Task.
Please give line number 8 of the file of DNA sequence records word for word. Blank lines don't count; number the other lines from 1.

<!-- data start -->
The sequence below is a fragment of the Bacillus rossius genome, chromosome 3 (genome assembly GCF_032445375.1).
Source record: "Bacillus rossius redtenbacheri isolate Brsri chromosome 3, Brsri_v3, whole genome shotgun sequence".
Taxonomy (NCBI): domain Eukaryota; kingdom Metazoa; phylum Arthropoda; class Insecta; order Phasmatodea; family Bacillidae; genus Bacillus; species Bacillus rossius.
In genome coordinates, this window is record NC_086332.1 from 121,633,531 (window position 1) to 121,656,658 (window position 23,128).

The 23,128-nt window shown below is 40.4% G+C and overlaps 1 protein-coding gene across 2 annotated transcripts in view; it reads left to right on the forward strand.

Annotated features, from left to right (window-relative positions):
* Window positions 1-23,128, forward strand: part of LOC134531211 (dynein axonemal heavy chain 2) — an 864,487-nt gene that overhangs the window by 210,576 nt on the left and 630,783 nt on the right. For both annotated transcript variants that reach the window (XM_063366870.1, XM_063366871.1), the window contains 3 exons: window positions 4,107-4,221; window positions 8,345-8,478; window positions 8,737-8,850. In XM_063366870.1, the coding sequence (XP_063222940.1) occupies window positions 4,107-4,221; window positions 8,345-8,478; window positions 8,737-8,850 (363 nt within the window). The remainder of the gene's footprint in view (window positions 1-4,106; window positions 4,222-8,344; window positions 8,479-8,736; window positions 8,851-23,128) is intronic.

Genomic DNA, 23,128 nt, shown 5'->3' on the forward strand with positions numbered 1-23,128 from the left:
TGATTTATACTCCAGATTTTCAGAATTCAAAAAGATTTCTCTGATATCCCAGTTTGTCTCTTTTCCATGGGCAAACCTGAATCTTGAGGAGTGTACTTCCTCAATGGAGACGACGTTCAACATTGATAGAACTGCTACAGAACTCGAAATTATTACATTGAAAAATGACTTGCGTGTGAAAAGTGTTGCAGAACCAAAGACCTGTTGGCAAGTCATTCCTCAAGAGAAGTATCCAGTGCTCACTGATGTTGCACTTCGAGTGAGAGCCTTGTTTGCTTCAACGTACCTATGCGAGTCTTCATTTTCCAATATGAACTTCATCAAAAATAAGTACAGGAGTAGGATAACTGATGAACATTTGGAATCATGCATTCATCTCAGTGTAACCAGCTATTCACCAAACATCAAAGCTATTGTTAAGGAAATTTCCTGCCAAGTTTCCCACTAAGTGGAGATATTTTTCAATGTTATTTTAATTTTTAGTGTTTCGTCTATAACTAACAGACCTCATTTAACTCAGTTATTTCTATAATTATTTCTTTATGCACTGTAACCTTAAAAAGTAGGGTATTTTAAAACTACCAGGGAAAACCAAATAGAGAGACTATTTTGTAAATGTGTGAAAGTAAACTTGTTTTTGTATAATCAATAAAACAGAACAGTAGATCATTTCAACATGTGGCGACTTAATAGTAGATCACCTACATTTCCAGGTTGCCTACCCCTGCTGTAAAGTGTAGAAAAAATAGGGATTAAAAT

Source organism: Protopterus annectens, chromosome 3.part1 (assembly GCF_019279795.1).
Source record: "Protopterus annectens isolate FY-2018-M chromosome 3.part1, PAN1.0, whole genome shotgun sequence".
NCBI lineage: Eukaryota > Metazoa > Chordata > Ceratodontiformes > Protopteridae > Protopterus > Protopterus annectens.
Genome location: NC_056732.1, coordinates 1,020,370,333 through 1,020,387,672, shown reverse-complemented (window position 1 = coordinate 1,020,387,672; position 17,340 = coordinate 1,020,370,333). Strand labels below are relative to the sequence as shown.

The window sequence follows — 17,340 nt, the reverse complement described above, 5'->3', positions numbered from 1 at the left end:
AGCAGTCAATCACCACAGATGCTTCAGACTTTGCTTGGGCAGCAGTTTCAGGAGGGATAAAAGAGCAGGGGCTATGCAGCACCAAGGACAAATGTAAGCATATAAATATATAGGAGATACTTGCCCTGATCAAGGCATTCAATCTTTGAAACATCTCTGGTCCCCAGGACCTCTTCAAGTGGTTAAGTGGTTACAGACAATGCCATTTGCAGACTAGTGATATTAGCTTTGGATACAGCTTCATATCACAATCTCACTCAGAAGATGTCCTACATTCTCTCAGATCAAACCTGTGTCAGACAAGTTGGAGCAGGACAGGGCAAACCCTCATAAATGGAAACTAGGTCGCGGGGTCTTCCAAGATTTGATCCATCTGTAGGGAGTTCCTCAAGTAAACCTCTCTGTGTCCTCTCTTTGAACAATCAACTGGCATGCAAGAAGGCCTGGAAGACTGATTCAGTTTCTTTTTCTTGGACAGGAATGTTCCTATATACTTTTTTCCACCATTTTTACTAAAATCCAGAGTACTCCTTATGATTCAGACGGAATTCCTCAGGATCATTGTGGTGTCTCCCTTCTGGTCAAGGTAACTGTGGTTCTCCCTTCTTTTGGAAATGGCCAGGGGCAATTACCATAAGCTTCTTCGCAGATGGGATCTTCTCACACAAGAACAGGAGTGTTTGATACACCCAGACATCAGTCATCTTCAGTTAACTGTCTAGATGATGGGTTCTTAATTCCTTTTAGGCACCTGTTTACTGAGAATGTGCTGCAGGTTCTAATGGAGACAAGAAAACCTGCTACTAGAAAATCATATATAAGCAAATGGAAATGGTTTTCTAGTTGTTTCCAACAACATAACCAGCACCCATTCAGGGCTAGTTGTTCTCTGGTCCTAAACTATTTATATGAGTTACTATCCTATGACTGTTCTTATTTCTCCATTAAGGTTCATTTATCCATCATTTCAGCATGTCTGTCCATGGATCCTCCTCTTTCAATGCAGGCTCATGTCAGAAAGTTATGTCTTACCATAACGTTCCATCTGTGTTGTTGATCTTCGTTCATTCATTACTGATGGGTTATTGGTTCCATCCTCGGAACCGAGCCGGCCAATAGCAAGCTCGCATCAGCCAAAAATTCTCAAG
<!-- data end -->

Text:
Genomic DNA, 23,128 nt, shown 5'->3' on the forward strand with positions numbered 1-23,128 from the left: